First Reading: Isaiah 9:1-7.
In a sense this reading is so obvious that comments here are unnecessary. But with a familiar reading, such as this, the reader has to be on guard not to let familiarity blunt the message. This is a reading of great joy. Take your time with it: grasp the sense of the darkness of Israel - “the yoke, the bar, the rod”, and the looming and threatening reference to war. This will allow the message of peace to speak out even more clearly - peace that has no end, justice and integrity. If the reader can realise why there is joy in this reading, it will be read all the more convincingly.
Second Reading: Titus 2:11-14.
The obvious link with our feast comes in the first words: “God’s grace has been revealed...” Allow these to be heard, by pausing after announcing the reading. Then we look at the other, less obvious aspects of the feast: as He has come, he will come again, and our celebration of his first coming is itself a looking forward to the second. Finally we make an important but possibly obscure reference: to the sacrifice of Christ. It could be thought that this refers to Easter, rather than Christmas, but think about it for a moment. All of Christ’s life was a sacrifice - even giving up the eternal glory of his place at the Father’s right hand to be born as one of us is a great act of loving sacrifice. So there is a link between Christmas and Easter, which hides away in this short and simple reading. Don’t miss or ignore it !

The Nativity of the Lord (Dawn Mass)

Notes for Readers

First Reading: Isaiah 62:11-12.
A short and to the point reading: the prophet proclaims the words of the Lord to  his people: a very simple message, summed up in the line: “Look, your Saviour comes.” Read with a simple sense of joy and urgency, calling people to be aware of the Good News of the feast. Be careful with the names in inverted commas: there should be a tiny pause before each name, so that people know you are reading something in inverted commas. Otherwise, this part of the reading comes across as gibberish ! Always try to be aware of what people who cannot see the words will get out of your reading of them.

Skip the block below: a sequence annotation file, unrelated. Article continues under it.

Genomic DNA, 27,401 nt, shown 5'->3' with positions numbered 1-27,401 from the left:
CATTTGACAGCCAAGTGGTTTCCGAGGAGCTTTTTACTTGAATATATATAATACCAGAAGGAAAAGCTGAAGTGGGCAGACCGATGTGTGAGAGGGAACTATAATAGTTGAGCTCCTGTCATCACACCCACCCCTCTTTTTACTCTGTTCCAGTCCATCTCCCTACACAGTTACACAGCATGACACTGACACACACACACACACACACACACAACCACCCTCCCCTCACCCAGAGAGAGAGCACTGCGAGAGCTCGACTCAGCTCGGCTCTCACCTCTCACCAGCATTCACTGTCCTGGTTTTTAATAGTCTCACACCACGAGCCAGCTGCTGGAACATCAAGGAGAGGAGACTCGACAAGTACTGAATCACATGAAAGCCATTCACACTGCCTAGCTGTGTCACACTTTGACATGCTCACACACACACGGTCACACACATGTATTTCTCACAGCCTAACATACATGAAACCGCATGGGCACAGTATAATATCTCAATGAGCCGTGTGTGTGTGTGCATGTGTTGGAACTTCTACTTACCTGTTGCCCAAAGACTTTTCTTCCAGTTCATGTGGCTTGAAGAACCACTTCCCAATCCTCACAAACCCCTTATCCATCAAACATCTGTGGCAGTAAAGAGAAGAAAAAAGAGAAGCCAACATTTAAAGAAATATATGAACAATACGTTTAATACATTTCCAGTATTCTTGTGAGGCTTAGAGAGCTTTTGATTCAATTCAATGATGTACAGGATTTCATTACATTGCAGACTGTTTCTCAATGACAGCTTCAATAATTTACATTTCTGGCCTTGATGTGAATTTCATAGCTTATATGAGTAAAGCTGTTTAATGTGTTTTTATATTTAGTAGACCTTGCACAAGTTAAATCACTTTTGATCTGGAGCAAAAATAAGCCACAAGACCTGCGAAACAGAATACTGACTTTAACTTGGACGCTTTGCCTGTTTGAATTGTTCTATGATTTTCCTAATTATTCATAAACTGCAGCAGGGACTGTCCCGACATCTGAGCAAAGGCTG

Second Reading: Titus 3:4-7.
Again, as with last night’s reading, we see a link between Christmas and Easter - here specifically Baptism. The birth of the Saviour is about salvation, which is completed by the cross and resurrection, and in which we share through baptism. Kindness and love are revealed at Christmas, as they are no Good Friday and in Baptism.
CCC333: "From the Incarnation to the Ascension, the life of the Word incarnate is surrounded by the adoration and service of angels. When God "brings the firstborn into the world, he says: 'Let all God's angels worship him.'" Their song of praise at the birth of Christ has not ceased resounding in the Church's praise: "Glory to God in the highest!" They protect Jesus in his infancy, serve him in the desert, strengthen him in his agony in the garden, when he could have been saved by them from the hands of his enemies as Israel had been. Again, it is the angels who "evangelize" by proclaiming the Good News of Christ's Incarnation and Resurrection. They will be present at Christ's return, which they will announce, to serve at his judgment."

The Nativity of the Lord (Day Mass)

Notes for Readers

First Reading: Isaiah 52:7-10.
A reading filled with joy and gladness, welcoming the one who restores the fortunes of Jerusalem.As the reader, ask yourself a question: What does Christmas, and the Birth of the Saviour, bring to us? As you think about this, look through this reading: here is the answer: peace, happiness and salvation. Imagine the joy of the watchmen on the ramparts of the city as they see the Lord coming with these gifts, and read accordingly. Also remember to emphasise the last two lines, which are very significant (and which will become more so as we go through the Christmas Season): so far we have looked at the birth of the Saviour as something awaited by the people of Israel. Now it is opened up to be something seen by “all the ends of the earth.”
Second Reading: Hebrews 1:1-6.
In many ways, this is the Christmas reading par excellence: everything is here. First we have the past, God speaking to Israel through the prophets; the we have the sending of the Son, the ultimate revelation of the Father’s love. The “why?” of the Nativity is answered here, as we see that the sending of the First-born was the completion of God’s long and hidden plan. We also have the sense of light and glory surrounding this holy birth, but also the majesty and glory of the Easter Mystery, as he ascends to take his place again. You should read this carefully, and joyfully, as a synthesis of the whole Christmas story: contrast “through the prophets” with “through his Son”. Use words like “radiant”, “glory” and “powerful” to create a sense of awe. The last sentence should resonate in the minds of the congregation: “Let all the angels of God worship him.” People may come to Church at Christmas to hear a story of a baby in a crib: while that is true, there is a deeper truth of God’s love revealed which you proclaim here.
CCC102: "Through all the words of Sacred Scripture, God speaks only one single Word, his one Utterance in whom he expresses himself completely: “You recall that one and the same Word of God extends throughout Scripture, that it is one and the same Utterance that resounds in the mouths of all the sacred writers, since he who was in the beginning God with God has no need of separate syllables; for he is not subject to time.”

Gospel Wordsearch